Charleston, in particular, has seen a number of high-profile fashion influencers land in the city, including Julia Berolzheimer and Grace Atwood. With a more bustling influencer scene, brands — in particular direct-to-consumer players — have come flocking, too, changing the South’s style sensibility.
“There’s definitely a lot of money, and people are willing to spend,” said Atwood, who relocated to Charleston from New York in 2021. “I go to events and I’m blown away by how well-dressed the women are.”
But without the same level of activity as larger cities, shoppers still get excited about the same store openings and events that might be commonplace in New York. Eugene Rabkin, the co-founder of Atlanta-based store ANT/DOTE, said that it was when he attended a packed event hosted by Dutch designer Iris van Herpen in the city that he realised Atlanta’s appetite for fashion.
“It retains this kind of enthusiasm for fashion, whereas when I think of LA or New York, these cities are really saturated with retail, and Atlanta is not,” he said. “Fashion and retail haven’t caught up to it yet.”
They’re getting there. Sid Mashburn, who along with his wife Ann runs namesake apparel and accessory brands Sid Mashburn and Ann Mashburn, said that they’ve been approached by publications from outside the region that hoped to reach more southern consumers by using the brand as “our emissary to the southeast.”
When brands do arrive, they find themselves operating in a friendly business environment that allows for a deeper relationship with consumers. Smallwood said that she’ll send out personalised orders to clients who visited the physical Hampden store months or even years ago.
“All these cities come with their own second helping of service and hospitality,” said Mashburn. “When you walk into our stores, you’re not a stranger. We’re like, ‘Hey, come on in, do you want a Coke or a beer? Make yourself at home.’”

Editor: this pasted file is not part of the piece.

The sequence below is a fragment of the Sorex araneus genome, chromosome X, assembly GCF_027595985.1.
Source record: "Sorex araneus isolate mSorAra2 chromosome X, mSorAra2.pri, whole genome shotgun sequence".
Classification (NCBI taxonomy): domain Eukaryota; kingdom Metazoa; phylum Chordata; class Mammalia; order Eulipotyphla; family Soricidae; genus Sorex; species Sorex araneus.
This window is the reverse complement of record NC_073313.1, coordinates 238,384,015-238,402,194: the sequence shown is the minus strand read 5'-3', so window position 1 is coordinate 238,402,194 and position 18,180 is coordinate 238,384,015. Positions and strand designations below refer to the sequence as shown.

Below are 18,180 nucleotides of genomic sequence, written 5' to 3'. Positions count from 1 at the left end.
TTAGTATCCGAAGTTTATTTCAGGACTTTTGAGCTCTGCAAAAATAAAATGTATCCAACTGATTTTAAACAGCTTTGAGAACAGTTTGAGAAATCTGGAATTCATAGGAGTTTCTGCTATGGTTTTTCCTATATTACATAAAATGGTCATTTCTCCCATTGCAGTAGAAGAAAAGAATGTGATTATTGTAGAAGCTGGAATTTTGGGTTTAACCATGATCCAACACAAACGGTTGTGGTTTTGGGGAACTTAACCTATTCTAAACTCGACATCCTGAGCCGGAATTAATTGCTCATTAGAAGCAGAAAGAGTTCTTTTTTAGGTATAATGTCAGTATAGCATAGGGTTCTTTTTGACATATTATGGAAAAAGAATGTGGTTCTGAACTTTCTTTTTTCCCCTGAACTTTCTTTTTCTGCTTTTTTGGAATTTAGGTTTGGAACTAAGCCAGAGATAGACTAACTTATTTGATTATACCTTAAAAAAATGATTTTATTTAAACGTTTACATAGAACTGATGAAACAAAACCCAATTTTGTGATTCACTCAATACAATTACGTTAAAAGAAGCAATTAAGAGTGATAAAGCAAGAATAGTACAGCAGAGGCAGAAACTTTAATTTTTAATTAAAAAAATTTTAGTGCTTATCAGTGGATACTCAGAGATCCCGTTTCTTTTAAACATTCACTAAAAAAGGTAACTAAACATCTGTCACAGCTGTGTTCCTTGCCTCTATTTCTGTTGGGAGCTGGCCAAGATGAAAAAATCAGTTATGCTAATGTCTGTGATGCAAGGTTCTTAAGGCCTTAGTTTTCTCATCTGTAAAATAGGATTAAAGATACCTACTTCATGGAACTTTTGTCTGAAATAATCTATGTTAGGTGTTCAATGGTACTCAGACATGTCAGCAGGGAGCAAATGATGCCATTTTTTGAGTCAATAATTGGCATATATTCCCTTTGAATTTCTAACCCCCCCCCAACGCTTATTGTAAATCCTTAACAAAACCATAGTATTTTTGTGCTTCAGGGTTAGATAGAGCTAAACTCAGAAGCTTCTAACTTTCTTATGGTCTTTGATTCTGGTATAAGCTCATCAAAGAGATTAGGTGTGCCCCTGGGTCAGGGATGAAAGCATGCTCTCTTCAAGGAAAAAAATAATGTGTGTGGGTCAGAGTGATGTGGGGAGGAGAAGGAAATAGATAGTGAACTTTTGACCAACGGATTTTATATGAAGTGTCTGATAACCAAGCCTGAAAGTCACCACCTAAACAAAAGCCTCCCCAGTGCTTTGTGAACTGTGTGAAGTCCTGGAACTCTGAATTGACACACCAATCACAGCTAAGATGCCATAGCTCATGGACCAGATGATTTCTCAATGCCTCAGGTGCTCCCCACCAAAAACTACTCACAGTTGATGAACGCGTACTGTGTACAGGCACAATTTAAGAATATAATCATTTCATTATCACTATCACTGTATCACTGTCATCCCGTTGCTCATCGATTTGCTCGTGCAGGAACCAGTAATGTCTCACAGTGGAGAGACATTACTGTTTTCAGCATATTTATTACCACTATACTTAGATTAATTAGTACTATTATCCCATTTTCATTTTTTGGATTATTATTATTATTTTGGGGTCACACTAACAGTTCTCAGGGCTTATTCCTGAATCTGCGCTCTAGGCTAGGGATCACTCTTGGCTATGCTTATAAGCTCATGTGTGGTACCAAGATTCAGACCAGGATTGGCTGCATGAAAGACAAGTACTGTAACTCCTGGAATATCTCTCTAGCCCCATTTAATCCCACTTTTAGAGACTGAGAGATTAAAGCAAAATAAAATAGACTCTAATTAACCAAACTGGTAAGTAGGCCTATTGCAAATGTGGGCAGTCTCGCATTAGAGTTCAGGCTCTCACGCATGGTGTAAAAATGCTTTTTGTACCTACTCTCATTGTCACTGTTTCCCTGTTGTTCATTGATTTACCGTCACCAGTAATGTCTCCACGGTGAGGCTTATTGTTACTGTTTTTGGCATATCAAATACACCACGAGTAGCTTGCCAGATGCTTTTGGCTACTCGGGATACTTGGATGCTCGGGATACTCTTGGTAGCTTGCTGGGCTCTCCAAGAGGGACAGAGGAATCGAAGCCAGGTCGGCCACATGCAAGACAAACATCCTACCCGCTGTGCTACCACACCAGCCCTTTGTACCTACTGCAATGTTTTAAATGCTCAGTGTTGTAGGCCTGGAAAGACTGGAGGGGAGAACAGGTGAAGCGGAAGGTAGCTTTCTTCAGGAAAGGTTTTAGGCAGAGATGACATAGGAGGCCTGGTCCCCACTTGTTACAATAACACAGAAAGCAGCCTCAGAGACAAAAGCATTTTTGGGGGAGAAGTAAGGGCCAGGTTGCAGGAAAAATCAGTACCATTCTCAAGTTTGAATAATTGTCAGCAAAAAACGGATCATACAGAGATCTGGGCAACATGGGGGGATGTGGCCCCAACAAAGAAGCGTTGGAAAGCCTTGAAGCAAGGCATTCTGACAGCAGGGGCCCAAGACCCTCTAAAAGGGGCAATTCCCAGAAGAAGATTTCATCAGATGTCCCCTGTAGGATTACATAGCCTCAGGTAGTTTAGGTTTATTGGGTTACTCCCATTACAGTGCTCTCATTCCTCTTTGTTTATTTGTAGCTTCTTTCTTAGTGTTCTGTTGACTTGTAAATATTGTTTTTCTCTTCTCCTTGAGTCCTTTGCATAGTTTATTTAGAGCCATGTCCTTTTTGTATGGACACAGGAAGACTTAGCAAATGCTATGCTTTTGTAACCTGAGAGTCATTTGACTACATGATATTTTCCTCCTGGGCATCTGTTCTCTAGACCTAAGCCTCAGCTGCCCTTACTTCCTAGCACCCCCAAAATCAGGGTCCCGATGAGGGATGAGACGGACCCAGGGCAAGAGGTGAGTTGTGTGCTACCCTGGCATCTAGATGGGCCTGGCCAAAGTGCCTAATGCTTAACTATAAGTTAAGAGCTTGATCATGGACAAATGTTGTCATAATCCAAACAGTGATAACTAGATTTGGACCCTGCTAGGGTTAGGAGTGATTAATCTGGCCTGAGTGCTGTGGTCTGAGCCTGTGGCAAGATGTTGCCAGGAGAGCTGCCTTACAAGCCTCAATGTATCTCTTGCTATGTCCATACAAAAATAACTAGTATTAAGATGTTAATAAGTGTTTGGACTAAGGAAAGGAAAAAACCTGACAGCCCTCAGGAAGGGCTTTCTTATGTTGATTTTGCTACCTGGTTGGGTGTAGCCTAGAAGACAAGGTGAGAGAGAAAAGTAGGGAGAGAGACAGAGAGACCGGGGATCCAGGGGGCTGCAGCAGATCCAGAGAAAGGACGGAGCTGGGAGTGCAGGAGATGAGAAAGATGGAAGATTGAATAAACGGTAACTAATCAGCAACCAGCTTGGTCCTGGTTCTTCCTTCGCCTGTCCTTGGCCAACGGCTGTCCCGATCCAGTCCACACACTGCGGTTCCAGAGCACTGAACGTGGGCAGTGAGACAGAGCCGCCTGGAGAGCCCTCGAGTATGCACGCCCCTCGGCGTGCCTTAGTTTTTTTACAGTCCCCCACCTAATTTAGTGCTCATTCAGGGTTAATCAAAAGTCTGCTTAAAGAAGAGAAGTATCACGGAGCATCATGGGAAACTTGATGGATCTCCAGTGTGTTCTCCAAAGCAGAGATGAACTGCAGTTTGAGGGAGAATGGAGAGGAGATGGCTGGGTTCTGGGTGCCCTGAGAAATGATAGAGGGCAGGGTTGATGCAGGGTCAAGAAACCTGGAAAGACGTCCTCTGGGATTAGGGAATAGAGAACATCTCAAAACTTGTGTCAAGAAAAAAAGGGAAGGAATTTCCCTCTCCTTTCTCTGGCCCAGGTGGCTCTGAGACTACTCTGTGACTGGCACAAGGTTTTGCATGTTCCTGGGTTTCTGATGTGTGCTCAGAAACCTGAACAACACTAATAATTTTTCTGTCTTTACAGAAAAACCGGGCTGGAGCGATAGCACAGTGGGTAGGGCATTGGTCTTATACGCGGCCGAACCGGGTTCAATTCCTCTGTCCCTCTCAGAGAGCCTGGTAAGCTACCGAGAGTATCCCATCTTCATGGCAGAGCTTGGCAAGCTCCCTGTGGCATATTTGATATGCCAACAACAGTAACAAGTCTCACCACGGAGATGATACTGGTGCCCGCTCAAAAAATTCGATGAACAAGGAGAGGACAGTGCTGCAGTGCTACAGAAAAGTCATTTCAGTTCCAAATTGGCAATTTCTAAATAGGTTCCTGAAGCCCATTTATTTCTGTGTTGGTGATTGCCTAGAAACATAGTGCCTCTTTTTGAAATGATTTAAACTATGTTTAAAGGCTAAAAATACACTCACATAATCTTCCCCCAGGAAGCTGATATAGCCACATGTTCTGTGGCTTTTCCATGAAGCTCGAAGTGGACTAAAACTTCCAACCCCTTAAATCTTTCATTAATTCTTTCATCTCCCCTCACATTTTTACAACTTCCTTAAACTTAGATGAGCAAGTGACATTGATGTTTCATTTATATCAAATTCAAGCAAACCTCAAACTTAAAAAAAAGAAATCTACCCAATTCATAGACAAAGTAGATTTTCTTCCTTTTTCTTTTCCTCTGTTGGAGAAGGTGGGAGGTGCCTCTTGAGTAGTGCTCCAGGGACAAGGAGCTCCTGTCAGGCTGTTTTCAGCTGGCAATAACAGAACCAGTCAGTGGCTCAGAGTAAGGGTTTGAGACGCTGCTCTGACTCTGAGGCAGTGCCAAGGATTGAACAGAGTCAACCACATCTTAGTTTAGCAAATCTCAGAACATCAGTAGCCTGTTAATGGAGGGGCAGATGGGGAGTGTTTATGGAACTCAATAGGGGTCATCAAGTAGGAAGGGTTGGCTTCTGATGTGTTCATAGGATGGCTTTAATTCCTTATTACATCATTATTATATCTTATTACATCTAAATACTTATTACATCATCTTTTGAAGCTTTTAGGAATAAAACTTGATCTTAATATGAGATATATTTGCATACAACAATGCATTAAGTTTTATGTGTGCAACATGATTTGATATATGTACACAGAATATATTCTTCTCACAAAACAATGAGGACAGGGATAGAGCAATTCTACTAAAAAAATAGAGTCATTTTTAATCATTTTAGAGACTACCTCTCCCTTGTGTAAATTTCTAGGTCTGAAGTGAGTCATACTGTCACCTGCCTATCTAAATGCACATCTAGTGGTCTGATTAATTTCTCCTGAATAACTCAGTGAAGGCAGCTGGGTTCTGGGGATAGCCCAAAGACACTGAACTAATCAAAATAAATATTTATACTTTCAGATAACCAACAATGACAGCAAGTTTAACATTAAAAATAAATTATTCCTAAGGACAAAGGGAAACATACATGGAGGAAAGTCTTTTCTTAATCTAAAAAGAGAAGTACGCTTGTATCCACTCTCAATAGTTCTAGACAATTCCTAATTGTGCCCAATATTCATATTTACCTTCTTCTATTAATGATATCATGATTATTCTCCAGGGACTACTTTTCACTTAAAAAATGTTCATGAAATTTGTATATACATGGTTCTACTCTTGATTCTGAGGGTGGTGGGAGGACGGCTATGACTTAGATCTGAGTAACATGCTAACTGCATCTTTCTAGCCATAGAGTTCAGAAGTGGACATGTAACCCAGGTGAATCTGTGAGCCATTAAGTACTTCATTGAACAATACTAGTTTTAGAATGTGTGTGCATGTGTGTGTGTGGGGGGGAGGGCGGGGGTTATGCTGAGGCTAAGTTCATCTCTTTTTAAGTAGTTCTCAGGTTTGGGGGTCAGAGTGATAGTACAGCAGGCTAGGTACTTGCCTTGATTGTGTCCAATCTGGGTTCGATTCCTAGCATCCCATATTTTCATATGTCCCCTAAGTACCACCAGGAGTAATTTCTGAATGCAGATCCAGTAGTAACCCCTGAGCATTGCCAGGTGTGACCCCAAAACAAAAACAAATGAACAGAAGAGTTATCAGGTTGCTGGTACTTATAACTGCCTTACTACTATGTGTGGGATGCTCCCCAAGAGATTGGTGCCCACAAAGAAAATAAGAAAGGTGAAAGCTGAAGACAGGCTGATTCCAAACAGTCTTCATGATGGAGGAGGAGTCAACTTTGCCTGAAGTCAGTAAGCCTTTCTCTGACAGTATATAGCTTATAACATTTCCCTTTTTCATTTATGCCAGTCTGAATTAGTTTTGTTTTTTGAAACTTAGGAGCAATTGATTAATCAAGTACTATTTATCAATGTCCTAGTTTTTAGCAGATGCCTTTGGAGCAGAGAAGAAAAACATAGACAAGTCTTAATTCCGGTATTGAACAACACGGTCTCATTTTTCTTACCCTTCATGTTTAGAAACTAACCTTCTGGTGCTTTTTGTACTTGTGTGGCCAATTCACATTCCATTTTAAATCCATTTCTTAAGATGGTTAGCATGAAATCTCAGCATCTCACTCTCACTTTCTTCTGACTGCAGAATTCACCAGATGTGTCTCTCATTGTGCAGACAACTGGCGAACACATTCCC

As well, the market hasn’t yet become so saturated that smaller, local players are gobbled up by out-of-town retailers.
“We stand out as a destination on King Street, the main shopping street, and there’s no department store there,” said Smallwood. “So we’re able to offer really this vast array of assortment, 175 designers, and become the shopping destination of Charleston.”
Brands are paying these cities more special attention, too. Swimwear brand Marysia, for example, introduced its athleisure brand with a Charleston influencer event (founder Marysia Reeves launched the brand in the city in 2009) and bridal site Over The Moon celebrated its collaboration with Brock Collection with a dinner at the city’s Gibbes Museum of Art.
“Brands really just see it as a little gem,” said Jackie Thomson, founder of Of Counsel, a Charleston-based public relations firm. “It doesn’t feel insular and closed off. We’ll introduce you to the right people who will really create and foster genuine relationships for your brand. That resonates.”
As well, with the decline of department stores and the pandemic prompting brick-and-mortar retail shakeups across the US, there’s been more opportunity for interested brands to open their doors down south.
“Twenty years ago, it was more like boutiques and mom-and-pop shops. Then we went through this period where it was very commercialised,” said Jaimie Dewberry, the co-owner of Charleston’s Dewberry Hotel. “Now, I feel like we’re getting back to having truly special boutique experiences on King Street.”
However, in Pinault’s view there is still a dearth of spaces in the South that can support luxury brands. “There’s still some work to do to convince the landlords to get the malls back at the right level,” he said.
The cities themselves have recognised the value of their burgeoning fashion industries and want to encourage their further potential: Atlanta-based designer Tracey Nicole said she received a grant for her business from the city of Atlanta.
“When you see the entertainment industry grow as big as it has, where so many movies are being shot here in Atlanta, why wouldn’t the fashion scene grow just as big?” said Nicole.